LPG, also known as autogas, can be unbelievably cheap – if you buy it in bulk. Anyone who fills up the tank for their barbeque grille, or heats their home with it, will tell you that it's as expensive as gasoline. But fleets that commit to buying in bulk can get a substantial discount.
"Today we're buying LPG at $1.14 a gallon and we get a 50-cent federal tax credit, so we're actually paying 64 cents a gallon. It's been a real winner for us," says Edgar Benning, the General Manager of the Mass Transportation Authority for the city of Flint, Michigan.
The city of Flint, which is struggling through hard economic times, is saving so much money on fuel that the LPG vehicles are actually paying for themselves. Benning says it costs the city 13 cents per mile to operate its vehicles on LPG versus 41 cents a mile using diesel fuel.
The interest in propane as a fuel is a direct result of the shale bonanza that is transforming the US energy sector. As recently as only five years ago, propane was largely produced from petroleum and its price was directly tied to the price of oil. Today, propane is largely a by-product of natural gas production. The US has such a surplus that it has become a net exporter, and in some areas there is such an abundance that producers are pumping it back into the ground.
Converting a commercial truck to run on LPG can easily add $10,000 to the cost of the vehicle. An LPG fueling station can cost $50,000. Those up-front costs can scare off fleet operators, but others have figured out a creative work-around.
Student Transportation of America, Inc. is a fleet operator that manages 10,000 school buses in 16 states and Ontario, Canada. Most of those buses run on gasoline or diesel, but Omaha, Nebraska now operates 435 school buses that run on LPG. The company pays about $1.40 per gallon for the propane, but that includes paying for the infrastructure costs, and is still less than half the cost of fueling those buses with diesel.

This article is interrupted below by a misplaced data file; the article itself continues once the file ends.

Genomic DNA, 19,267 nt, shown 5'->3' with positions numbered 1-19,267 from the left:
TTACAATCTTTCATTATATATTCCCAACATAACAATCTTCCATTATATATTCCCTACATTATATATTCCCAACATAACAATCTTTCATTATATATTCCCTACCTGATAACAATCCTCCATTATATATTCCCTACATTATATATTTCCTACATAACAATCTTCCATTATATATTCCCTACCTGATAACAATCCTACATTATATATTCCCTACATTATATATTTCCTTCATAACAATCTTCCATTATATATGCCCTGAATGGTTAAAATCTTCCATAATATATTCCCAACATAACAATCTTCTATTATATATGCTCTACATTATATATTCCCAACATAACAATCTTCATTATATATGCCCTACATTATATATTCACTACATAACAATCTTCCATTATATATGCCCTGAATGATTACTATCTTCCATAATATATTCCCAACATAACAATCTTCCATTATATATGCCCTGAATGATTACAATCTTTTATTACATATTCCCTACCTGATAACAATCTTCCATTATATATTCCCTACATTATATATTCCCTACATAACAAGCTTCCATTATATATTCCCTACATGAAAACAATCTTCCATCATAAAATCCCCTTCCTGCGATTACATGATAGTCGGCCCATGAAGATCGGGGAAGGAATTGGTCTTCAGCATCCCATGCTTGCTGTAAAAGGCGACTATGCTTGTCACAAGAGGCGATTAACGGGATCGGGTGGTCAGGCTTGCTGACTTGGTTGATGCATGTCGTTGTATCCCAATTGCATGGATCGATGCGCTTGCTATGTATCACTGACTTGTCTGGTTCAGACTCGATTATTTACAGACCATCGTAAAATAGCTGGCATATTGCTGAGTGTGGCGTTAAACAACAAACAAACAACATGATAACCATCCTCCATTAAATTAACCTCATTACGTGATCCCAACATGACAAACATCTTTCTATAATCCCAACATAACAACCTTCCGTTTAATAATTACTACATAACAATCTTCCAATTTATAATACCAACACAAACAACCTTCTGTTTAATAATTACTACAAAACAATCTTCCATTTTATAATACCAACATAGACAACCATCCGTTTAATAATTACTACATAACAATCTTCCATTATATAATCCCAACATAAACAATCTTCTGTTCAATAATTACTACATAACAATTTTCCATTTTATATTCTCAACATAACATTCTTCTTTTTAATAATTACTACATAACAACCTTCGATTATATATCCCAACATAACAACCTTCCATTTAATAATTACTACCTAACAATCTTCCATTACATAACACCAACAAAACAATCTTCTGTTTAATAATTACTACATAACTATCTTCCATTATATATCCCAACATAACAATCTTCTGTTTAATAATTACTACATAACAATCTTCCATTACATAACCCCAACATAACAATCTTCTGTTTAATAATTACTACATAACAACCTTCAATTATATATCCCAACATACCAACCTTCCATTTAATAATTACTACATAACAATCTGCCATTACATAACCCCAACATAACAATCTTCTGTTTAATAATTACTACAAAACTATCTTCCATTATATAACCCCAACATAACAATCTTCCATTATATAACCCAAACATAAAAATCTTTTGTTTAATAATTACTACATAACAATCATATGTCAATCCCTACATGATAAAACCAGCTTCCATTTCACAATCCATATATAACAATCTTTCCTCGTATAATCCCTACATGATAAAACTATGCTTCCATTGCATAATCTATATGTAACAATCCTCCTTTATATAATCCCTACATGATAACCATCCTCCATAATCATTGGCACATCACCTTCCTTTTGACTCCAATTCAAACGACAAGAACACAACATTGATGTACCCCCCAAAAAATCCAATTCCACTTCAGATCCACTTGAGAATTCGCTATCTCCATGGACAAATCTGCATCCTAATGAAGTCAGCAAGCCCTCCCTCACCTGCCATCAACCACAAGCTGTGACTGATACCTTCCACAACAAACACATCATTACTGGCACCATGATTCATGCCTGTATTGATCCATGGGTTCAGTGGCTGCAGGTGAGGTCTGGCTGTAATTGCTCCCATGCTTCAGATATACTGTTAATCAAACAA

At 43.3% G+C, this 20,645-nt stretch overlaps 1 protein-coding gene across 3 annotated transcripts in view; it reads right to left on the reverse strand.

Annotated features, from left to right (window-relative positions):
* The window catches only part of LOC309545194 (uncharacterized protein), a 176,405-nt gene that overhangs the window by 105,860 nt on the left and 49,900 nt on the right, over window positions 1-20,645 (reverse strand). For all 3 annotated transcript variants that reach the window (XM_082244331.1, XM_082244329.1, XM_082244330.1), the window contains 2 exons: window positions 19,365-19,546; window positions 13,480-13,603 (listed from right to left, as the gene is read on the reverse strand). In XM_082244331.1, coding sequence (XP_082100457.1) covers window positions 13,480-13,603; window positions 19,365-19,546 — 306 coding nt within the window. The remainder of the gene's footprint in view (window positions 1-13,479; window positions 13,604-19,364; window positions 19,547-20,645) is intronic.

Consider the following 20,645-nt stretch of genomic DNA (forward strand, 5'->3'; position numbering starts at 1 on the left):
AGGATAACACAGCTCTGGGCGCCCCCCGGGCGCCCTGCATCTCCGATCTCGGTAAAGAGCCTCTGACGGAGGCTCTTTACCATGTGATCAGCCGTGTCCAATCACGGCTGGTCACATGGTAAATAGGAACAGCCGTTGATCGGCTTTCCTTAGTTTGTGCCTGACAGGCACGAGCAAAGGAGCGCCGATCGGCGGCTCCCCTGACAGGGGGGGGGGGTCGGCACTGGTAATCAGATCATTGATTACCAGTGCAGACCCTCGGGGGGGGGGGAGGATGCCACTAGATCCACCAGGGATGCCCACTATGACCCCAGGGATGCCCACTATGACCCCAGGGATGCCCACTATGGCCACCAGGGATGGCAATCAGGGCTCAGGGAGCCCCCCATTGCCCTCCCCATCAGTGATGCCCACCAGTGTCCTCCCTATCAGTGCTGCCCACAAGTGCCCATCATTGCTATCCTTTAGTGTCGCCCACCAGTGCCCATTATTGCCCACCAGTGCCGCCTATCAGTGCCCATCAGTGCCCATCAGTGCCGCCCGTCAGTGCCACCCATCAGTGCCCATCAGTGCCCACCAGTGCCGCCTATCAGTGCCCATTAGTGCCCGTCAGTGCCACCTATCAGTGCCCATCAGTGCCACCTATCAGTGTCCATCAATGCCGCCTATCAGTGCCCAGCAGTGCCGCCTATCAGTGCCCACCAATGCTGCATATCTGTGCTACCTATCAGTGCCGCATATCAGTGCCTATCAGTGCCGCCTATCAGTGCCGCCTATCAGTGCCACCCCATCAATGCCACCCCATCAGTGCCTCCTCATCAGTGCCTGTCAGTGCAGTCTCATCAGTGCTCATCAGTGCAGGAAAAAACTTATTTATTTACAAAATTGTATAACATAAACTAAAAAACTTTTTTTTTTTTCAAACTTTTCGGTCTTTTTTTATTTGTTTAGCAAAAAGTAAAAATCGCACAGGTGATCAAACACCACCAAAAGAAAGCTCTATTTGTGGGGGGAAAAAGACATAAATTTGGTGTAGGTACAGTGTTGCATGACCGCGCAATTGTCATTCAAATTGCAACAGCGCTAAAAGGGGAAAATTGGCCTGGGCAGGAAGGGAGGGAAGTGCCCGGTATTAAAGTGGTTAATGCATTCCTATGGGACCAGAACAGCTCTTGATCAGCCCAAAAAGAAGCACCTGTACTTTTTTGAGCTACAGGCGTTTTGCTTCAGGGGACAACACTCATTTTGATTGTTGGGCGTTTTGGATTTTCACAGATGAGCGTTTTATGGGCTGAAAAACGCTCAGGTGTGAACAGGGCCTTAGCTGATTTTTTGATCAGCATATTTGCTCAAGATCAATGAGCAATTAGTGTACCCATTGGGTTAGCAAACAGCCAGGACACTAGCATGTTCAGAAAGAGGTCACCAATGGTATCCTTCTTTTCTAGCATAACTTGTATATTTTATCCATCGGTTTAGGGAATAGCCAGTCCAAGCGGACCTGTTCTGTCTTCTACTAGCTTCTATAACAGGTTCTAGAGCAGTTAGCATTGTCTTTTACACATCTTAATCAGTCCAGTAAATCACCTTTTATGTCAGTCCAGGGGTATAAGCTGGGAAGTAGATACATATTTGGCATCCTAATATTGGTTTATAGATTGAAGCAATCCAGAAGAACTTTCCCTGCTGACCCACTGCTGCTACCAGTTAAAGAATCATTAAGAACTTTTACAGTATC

The company pays about $1.40 per gallon for the propane, but that includes paying for the infrastructure costs
"By the way, we can pass those savings on to the school district and they can put that money into the classrooms where it's needed," says Denis Gallagher, the CEO of Student Transportation of America, Inc.
The savings go beyond the lower cost of the fuel. LPG burns so clean that operators find they can stretch out their oil changes to every 7,000 miles, versus the 4,000 mile oil changes they need with diesel engines. Better still, an LPG engine only needs 6 quarts of oil in the crankcase versus 16 quarts in a diesel engine. Over the six years or so that a fleet typically keeps a truck or bus, this adds up to a substantial savings in maintenance costs. And then there's the environmental benefit.
"We spent over a year investigating all the different alternative fuels in the marketplace. Propane autogas came right to the top," says Abe Stephenson, the Fleet and Administrative Manager for the Dish Network, which operates 5,000 vehicles in its fleet and has converted 200 of them to run on LPG. He estimates those 200 vans have cut CO2 emissions by 12.5 million pounds, or the equivalent of 200,000 trees absorbing CO2.
The LPG sector is more of a mom and pop industry.
So far LPG only makes sense for fleets, which can buy in bulk and whose trucks return to the same yard every night where they can be refueled. There are simply not enough public LPG fueling stations (about 2,500 in the U.S.) to attract the general public to the fuel.
But that's because the propane industry is very fragmented. Unlike compressed natural gas (CNG), which has attracted the interest of big oil companies such as Exxon Mobil, the LPG sector is more of a mom and pop industry.
But with the price of the fuel so cheap, the substantial maintenance savings, and the opportunity to slash carbon dioxide emissions, can't someone figure out a way to make it attractive to run our cars on propane?